How many of us have read Jane Eyre because it’s a “classic?” Yep, me too – it was on my syllabus in my first year of university. Remember Bertha, the “mad” woman in the attic from the Caribbean? The one that Rochester just did not give a toss about? Yes?
Well, Wide Sargasso Sea is about her. Jean Rhys felt that Antoinette (as she is more elegantly named in the novel) deserved to have her story told, that we as readers deserved to know how she ended up in the attic and what made her “mad.” Wide Sargasso Sea therefore serves as the unofficial prequel to Jane Eyre, and is a feminist and postcolonial response to it.
I read this novel when I was in Year 11 at school in Jamaica. It was one of my CSEC (GCSE-equivalent) English Literature exam texts. I also studied Caribbean history as one of my options subjects, so I was well aware of the historical contexts of the novel: colonialism, the slave trade and its ending, racism and sexual exploitation of women. The novel then served as a fantastic augmentation of my wider studies, as it dealt with all those themes.
Growing up on a plantation as the daughter of white slave owners, Antoinette would have experienced much privilege in her life prior to the novel’s opening. But she and her mother both find themselves being ‘othered’ by the white English men they end up marrying – their European descent does not matter, they are Creole and inferior as far as their husbands are concerned. Both women are silenced, betrayed and ultimately rejected by their husbands, which leads to their “madness.” Rhys deftly explores the correlation between race, class and gender and how they are weaponised in order to uphold white supremacist patriarchy. By the time I read Jane Eyre at university, I looked at the novel slightly differently – my reading of Wide Sargasso Sea made me aware of how white women like Jane are complicit in upholding these systems and I felt nothing but empathy for “Bertha,” as opposed to viewing her as this deranged woman standing between Rochester and Jane. Although I didn’t have the language to describe it this way back then, reading this novel formed the foundation for my future understanding of both feminist and postcolonial theory.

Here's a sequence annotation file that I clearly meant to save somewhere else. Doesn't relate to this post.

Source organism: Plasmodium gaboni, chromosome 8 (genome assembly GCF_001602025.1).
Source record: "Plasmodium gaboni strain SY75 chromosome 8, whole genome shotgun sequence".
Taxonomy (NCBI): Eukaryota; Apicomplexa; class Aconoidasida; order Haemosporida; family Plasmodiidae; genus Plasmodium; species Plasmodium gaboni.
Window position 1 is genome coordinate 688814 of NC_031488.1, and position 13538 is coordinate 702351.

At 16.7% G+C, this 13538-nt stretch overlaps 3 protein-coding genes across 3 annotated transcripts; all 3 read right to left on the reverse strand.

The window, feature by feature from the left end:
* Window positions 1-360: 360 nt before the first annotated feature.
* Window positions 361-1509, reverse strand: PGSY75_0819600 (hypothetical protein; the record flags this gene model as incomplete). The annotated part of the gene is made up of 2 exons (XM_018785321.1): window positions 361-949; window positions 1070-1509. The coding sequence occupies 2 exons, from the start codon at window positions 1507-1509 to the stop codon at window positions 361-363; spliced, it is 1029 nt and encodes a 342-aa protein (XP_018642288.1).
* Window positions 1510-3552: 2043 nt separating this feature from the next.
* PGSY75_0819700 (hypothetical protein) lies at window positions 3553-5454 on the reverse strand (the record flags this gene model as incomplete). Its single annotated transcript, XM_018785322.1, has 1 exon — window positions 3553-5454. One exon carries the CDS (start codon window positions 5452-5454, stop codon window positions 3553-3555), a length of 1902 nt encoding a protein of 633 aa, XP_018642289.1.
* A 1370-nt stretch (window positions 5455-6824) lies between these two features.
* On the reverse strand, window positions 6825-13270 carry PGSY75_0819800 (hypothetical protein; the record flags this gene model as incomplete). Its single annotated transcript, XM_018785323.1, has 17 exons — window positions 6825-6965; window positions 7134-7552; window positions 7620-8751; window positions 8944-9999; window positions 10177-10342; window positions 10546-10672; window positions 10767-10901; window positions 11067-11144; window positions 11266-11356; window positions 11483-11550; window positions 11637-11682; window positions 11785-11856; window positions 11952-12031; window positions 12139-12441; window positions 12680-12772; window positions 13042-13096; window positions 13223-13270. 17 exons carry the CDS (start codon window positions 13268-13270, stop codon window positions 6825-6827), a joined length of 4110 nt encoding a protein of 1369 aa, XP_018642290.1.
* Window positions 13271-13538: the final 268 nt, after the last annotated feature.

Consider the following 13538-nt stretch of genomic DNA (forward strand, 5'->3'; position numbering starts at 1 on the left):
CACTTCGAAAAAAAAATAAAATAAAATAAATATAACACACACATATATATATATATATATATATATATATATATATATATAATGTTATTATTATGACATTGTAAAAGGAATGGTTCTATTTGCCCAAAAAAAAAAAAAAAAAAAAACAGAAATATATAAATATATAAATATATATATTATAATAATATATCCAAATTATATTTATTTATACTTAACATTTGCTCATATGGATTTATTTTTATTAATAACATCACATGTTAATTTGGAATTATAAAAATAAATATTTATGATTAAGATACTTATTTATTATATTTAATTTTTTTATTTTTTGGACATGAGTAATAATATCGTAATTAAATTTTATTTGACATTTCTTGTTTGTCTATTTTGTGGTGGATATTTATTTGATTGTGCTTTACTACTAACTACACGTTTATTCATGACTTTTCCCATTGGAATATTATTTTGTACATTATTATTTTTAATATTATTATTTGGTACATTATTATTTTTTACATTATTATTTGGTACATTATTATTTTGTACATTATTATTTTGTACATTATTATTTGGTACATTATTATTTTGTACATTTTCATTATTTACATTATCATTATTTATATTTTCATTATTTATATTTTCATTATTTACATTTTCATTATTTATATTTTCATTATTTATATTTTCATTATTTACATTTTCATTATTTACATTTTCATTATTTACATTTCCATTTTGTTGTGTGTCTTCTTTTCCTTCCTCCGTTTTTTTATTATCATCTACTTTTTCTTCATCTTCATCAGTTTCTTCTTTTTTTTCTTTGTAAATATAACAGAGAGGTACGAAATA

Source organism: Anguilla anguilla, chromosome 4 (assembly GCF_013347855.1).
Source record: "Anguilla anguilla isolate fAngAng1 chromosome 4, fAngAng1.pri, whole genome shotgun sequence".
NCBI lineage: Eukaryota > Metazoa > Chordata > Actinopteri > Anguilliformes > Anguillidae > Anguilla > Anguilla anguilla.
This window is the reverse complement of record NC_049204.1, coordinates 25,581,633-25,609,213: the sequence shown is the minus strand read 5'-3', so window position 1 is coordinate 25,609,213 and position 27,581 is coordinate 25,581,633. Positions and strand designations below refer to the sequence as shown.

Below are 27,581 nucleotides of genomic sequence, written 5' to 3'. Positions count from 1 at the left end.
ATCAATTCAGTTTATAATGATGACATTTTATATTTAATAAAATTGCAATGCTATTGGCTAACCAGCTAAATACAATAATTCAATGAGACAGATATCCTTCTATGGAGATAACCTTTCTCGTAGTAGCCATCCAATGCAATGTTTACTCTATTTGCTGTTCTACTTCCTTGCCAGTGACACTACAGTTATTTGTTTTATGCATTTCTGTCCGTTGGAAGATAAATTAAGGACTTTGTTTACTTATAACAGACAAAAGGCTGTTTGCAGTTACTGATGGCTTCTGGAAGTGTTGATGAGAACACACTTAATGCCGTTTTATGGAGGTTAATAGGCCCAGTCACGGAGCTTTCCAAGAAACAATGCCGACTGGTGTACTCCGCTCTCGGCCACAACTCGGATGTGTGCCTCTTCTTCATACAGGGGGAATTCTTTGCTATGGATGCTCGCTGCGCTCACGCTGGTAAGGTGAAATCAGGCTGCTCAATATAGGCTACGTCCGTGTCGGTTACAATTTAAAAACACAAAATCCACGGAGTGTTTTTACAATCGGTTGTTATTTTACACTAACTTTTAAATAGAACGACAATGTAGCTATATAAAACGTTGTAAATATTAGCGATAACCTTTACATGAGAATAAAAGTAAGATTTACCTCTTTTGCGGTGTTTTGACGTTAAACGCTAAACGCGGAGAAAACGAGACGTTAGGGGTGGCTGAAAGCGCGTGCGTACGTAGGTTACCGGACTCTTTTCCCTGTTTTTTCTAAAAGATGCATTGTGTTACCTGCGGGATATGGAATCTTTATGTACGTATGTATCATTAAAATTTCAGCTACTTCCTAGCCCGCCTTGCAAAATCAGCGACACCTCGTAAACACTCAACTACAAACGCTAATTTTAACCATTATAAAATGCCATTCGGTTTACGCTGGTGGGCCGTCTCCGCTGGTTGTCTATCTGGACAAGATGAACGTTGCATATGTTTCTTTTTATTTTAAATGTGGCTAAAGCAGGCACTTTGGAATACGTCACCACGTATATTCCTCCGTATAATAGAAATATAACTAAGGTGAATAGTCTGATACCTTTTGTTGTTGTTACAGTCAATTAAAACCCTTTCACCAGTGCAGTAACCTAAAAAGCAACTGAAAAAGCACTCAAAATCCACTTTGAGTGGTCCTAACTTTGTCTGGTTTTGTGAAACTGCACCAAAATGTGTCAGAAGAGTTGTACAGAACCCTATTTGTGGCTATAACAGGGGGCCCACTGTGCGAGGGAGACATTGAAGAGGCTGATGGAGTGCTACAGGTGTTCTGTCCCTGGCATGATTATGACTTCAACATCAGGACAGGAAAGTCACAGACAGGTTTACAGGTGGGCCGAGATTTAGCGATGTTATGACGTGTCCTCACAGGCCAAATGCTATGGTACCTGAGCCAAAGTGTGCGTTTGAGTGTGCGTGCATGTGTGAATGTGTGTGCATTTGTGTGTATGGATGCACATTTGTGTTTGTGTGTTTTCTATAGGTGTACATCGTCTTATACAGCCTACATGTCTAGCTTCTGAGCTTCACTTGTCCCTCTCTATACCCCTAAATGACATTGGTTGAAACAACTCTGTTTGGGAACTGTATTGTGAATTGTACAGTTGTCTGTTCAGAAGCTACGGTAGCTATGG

The Color Purple – Alice Walker
As some of you may know, this novel is one of my biggest influences, and is the inspiration behind the name of this blog!
I studied The Color Purple for A Level English Literature, and I was lucky enough to hear Alice Walker speak at an event in London while I was studying it. The novel introduced me to the concept of womanism, which has shaped my beliefs and way of looking at the world today. The novel deals with domestic violence, patriarchy, racism and colourism to name a few. It is graphic and emotive, but it is also (in my view) a celebration of Black women and their individual and collective strengths.